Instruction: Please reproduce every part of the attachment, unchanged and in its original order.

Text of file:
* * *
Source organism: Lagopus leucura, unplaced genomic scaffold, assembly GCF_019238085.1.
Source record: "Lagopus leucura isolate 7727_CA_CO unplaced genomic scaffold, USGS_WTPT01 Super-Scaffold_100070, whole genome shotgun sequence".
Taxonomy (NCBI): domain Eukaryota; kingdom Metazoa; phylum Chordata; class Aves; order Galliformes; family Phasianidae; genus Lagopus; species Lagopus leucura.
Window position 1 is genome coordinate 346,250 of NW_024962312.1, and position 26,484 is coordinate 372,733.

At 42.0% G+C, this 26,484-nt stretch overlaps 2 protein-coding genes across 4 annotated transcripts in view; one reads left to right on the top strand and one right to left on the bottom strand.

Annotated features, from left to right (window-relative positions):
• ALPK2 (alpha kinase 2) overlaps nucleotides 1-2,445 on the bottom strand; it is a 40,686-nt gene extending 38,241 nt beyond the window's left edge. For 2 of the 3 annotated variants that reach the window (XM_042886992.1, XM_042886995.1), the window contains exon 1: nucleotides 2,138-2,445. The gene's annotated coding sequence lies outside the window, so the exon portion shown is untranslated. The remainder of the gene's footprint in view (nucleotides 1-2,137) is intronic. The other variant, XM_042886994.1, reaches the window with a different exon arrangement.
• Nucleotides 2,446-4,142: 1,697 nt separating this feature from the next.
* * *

Source organism: Lagopus leucura, unplaced genomic scaffold, assembly GCF_019238085.1.
Source record: "Lagopus leucura isolate 7727_CA_CO unplaced genomic scaffold, USGS_WTPT01 Super-Scaffold_100070, whole genome shotgun sequence".
Taxonomy (NCBI): domain Eukaryota; kingdom Metazoa; phylum Chordata; class Aves; order Galliformes; family Phasianidae; genus Lagopus; species Lagopus leucura.
Window position 1 is genome coordinate 346,250 of NW_024962312.1, and position 26,484 is coordinate 372,733.

At 42.0% G+C, this 26,484-nt stretch overlaps 2 protein-coding genes across 4 annotated transcripts in view; one reads left to right on the top strand and one right to left on the bottom strand.

Annotated features, from left to right (window-relative positions):
• ALPK2 (alpha kinase 2) overlaps nucleotides 1-2,445 on the bottom strand; it is a 40,686-nt gene extending 38,241 nt beyond the window's left edge. For 2 of the 3 annotated variants that reach the window (XM_042886992.1, XM_042886995.1), the window contains exon 1: nucleotides 2,138-2,445. The gene's annotated coding sequence lies outside the window, so the exon portion shown is untranslated. The remainder of the gene's footprint in view (nucleotides 1-2,137) is intronic. The other variant, XM_042886994.1, reaches the window with a different exon arrangement.
• Nucleotides 2,446-4,142: 1,697 nt separating this feature from the next.